Thursday, August 13, 2015

To Fear a Future

My son starts kindergarten in 11 days.  My peer group has reached "that age", so I'm seeing lots and lots of FB posts about the beginning of school and "watching our babies grow up."  I expected to be emotionally unmoored by the experience of G starting school, but I thought the grief would mostly be caused by the ever-pouring sands of the hourglass.  You know, time moves on without mercy.

My expectations turned out to be wholly wrong.  Turns out that I'm emotionally unmoored (maybe all of us are) because I'm suddenly remembering all the difficulties of MY school experience.  Not deadlines and tests so much (I mean, I write an 1800+ word paper every week), as the cruel jungle of interpersonal relationships that school ends up being.  My poor husband has been on the receiving end of a litany of my grade-school (and middle-school and high-school) griefs, the stories of bullying that still stay with me.

I was never physically assaulted, so my memories are light in comparison to others (especially to the LGBTQIA people I know).  But still, those lunches when I sat alone (or in the bathroom), those times when I inexplicably got excluded from my circles of friends?  That time when I got glasses and people treated me differently?  That time a much older male bully harassed me on the school bus for weeks on end?  My son's milestone has become a trigger to me, a reason to obsessively worry for his sake.  It's not a question of IF he will be bullied.  It's a question of WHEN he will be bullied.

Is this the reason why parents cry when they drop their kids off for their first day of school?  Because we know they're running down a road that leads to grief and anger and inexplicable cruelty just as often as it leads to joy and laughter and life-long friendships?  Maybe some of us traveled through school with ease, life a privileged set of circumstances that kept us from experiencing the unkindness of others.  But my hunch is that many of the parents I will stand next in these coming days bear the same invisible burdens.  We remember how badly it can go and we know there is little to be done to spare our children.  So we grieve, because this is what it means to live in the world.

In all of my jumbled feelings (yay! no more paying for daycare! oh no! homework!), I need to keep the words of Frederick Buechner in mind: "Here is the world. Beautiful and terrible things will happen. Don't be afraid.”  I have a tendency towards the maudlin, toward the melancholy, so I am more likely to walk through the halls of a school and see the monsters and shadows of possible pain.  But there was beauty in my school experience as well: teachers who encouraged my writing, theatre experiences which taught me that passion was a gift, group projects which showed me my predilection toward leadership.  "Here is the world."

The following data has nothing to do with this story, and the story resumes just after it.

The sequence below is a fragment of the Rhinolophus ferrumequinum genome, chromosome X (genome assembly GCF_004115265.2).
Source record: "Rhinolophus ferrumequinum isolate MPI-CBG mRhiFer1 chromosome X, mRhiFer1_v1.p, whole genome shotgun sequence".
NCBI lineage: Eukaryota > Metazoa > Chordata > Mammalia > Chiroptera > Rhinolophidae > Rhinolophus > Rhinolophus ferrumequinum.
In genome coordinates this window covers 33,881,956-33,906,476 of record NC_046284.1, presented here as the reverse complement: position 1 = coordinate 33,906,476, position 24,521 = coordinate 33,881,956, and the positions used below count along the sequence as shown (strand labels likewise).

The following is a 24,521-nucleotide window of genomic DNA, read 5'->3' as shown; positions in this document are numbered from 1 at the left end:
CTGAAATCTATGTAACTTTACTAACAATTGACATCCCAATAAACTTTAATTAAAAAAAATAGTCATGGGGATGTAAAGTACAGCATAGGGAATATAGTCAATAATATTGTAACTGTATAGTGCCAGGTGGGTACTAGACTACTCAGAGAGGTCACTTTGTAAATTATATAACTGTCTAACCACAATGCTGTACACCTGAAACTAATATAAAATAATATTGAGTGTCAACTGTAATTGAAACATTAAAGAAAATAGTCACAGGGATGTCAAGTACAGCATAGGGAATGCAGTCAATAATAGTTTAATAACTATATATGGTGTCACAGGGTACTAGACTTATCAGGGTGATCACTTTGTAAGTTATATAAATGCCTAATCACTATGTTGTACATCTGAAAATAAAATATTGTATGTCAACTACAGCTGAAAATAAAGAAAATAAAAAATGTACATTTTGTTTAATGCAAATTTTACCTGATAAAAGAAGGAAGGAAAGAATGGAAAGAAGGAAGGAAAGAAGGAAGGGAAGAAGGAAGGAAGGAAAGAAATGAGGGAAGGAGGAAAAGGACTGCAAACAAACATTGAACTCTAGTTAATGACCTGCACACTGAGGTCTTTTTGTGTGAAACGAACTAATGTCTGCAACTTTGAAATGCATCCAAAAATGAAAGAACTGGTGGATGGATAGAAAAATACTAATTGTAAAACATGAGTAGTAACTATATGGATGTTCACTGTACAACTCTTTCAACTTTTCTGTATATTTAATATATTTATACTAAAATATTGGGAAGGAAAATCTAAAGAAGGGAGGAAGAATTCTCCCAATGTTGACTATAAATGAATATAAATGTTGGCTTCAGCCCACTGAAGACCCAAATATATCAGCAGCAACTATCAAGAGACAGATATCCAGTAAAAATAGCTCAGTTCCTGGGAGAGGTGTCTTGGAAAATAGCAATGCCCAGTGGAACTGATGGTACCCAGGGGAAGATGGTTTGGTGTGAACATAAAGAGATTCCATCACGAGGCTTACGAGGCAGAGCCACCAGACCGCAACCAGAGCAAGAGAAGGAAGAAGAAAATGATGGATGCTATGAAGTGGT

I should know this lesson already, shouldn't I?  My son's birth was beautiful and terrible.  My time in Waco was beautiful and terrible.  My time in Galveston was beautiful and terrible.  Loving others has been beautiful and terrible.  All of life is a jumbled mess of breathtaking beauty and terror so deep it blacks out the sun.  All of life is this brutiful mess, so why would it be any different for my son?  It was even this way for Jesus, the man who gave sight to the blind and then had every one of his friends abandon him at the lowest point in his life.    "Here is the world.  Beautiful and terrible things will happen."

I think I must relearn the ending of this lesson, the lesson that Jesus repeated over and over, the lesson that Angels always began with when they brought a word from God: "Do not be afraid."  I find the abandonment of fear the most difficult part of my parenting, of my relationships, of my faith.  Sometimes, the fear of what will come grips me so hard I feel as if I cannot breathe.  I only gasp the air with any regularity when I remember that fear cannot stand in the presence of trust.  I do not mean that I trust in the world to mind it's manners to me.  No, no, the universe is unconcerned with my desires for wholeness or fairness.  No, I've learned to trust that God will be with me no matter if the moment is beautiful or terrible.  That when bullies rear up, I am still loved.  That when I am a bully in need of punishment, I am still loved.  That in dawn or twilight or midday or blackest night, I am still loved.  That neither heights nor depths nor anything in all of creation will keep me from the love of God.  "Here is the world.  Beautiful and terrible things will happen.  Don;t be afraid."

Despite my painful memories, I will take my son to kindergarten.  Every day I will take him and I will release him to his life, his beautiful and terrible life and I will pray to God that God will take away my fear.  The bullies will come.  The pain will come.  The friends will appear.  The joy will shimmer bright like starlight.  He will grow and become more himself and less of me and it will be wonderful and awful and we will lean together.  We will learn to face life with courage.

Here is the world.  Beautiful and Terrible things will happen.  Don't be afraid.

Jennifer Huber - FlickrNik Wallenda Trains for June 23, 2013 Grand Canyon Walk at Nathan Benderson Park, Sarasota, Fla., June 7, 2013

1 comment:

elaine said...

Thank you for this. I am ugly-crying tonight as my son turns one week old and the panicky sand-in-the-hourglass feeling overwhelms me. I needed someone to point to where God is and you did. Thank you.